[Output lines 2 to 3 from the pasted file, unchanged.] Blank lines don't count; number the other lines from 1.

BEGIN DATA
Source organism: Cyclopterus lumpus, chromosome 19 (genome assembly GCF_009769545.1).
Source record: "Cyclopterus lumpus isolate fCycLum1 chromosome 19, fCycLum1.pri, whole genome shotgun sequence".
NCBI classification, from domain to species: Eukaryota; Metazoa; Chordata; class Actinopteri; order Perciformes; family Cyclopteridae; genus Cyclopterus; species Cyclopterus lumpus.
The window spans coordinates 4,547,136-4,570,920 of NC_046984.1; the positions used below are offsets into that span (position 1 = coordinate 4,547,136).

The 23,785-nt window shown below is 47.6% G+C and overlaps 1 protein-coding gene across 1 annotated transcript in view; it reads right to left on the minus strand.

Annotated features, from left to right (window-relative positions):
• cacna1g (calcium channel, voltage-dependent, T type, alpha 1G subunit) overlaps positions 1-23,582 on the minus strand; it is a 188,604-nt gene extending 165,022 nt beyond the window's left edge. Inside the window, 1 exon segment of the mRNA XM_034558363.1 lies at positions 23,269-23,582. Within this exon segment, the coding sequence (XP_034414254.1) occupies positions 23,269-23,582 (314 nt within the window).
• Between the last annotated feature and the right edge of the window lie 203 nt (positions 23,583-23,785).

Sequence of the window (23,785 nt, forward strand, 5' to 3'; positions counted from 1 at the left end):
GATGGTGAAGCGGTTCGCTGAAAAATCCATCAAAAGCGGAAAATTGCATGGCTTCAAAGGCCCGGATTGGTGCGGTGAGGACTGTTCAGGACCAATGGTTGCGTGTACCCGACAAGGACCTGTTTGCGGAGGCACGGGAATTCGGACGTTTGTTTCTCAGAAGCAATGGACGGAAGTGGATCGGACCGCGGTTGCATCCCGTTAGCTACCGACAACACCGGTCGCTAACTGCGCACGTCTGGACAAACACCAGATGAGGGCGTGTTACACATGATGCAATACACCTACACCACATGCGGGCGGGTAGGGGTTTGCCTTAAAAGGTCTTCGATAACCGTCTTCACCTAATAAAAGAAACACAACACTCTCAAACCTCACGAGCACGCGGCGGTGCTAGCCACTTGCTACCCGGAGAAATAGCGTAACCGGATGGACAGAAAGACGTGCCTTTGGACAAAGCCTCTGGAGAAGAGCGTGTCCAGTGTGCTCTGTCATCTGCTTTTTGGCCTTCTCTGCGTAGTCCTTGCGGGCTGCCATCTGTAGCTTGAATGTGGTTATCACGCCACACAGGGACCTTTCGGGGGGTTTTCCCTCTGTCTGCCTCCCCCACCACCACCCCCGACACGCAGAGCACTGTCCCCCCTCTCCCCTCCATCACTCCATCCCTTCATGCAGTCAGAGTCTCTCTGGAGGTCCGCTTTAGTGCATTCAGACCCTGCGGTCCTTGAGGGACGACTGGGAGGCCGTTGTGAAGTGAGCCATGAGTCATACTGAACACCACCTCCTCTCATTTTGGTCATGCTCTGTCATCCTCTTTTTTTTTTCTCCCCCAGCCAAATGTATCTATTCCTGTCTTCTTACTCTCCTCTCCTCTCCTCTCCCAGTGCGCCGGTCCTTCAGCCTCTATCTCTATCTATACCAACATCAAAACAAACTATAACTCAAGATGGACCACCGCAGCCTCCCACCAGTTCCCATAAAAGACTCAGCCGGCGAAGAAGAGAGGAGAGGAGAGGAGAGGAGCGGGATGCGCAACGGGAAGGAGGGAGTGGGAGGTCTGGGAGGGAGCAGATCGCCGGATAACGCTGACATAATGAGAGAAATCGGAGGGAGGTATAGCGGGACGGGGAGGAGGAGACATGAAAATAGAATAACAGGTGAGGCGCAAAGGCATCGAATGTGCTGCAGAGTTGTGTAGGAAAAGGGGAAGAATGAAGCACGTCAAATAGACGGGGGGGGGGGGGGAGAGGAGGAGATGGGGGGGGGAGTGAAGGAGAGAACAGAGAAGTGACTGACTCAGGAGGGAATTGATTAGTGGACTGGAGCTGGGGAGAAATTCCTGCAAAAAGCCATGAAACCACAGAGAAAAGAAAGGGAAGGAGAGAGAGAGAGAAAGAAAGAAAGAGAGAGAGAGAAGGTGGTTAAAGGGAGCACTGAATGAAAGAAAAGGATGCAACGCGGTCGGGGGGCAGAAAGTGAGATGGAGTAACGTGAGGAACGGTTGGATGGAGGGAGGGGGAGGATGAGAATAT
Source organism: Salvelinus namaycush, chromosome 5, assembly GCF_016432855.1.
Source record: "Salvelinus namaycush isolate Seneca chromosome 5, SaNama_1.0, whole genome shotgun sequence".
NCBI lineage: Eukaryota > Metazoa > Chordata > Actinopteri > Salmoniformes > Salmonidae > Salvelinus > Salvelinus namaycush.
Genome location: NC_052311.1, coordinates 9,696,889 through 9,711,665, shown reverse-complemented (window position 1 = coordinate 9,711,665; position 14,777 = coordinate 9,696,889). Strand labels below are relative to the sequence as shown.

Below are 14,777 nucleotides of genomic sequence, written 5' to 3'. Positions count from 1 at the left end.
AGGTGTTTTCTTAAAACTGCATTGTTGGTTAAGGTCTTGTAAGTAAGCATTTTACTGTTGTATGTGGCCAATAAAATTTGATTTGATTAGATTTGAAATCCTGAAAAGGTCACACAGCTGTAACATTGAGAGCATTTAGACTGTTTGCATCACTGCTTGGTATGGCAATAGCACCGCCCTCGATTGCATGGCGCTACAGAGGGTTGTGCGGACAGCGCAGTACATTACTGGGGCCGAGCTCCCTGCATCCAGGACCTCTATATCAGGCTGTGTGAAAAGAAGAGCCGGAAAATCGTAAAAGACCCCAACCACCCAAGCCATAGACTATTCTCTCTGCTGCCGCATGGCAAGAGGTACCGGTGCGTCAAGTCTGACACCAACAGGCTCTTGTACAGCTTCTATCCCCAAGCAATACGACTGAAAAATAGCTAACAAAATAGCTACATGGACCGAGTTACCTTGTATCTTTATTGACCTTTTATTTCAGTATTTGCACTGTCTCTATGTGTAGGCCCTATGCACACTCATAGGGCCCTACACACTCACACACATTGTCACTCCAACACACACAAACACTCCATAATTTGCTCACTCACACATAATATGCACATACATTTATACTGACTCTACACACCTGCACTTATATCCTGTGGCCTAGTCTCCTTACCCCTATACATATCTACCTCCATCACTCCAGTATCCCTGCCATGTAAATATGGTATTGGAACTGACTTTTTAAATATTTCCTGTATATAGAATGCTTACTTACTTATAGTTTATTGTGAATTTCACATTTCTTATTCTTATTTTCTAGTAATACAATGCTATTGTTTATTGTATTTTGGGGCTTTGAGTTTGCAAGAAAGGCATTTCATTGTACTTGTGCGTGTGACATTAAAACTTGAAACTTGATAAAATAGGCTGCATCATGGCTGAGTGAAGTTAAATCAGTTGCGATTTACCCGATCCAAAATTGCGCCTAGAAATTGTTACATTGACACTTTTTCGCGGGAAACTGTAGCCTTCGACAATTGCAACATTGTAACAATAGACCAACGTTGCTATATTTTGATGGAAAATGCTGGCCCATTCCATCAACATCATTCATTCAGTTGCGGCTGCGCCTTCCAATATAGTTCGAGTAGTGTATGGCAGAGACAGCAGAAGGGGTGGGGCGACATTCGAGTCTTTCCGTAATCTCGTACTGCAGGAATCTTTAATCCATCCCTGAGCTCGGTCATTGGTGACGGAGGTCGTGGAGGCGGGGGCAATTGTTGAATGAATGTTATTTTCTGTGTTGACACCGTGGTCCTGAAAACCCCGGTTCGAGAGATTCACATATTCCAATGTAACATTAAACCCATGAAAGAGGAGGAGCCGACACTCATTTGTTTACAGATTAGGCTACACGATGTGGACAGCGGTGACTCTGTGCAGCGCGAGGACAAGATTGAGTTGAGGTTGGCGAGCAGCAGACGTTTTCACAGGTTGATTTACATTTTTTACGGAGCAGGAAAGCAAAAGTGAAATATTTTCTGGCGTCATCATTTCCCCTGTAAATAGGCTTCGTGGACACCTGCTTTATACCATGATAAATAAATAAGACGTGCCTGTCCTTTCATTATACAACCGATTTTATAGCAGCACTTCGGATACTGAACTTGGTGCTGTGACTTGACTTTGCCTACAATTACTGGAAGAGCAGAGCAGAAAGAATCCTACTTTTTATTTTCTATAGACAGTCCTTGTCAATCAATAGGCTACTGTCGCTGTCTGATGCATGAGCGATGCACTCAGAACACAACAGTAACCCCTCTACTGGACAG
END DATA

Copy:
Source record: "Cyclopterus lumpus isolate fCycLum1 chromosome 19, fCycLum1.pri, whole genome shotgun sequence".
NCBI classification, from domain to species: Eukaryota; Metazoa; Chordata; class Actinopteri; order Perciformes; family Cyclopteridae; genus Cyclopterus; species Cyclopterus lumpus.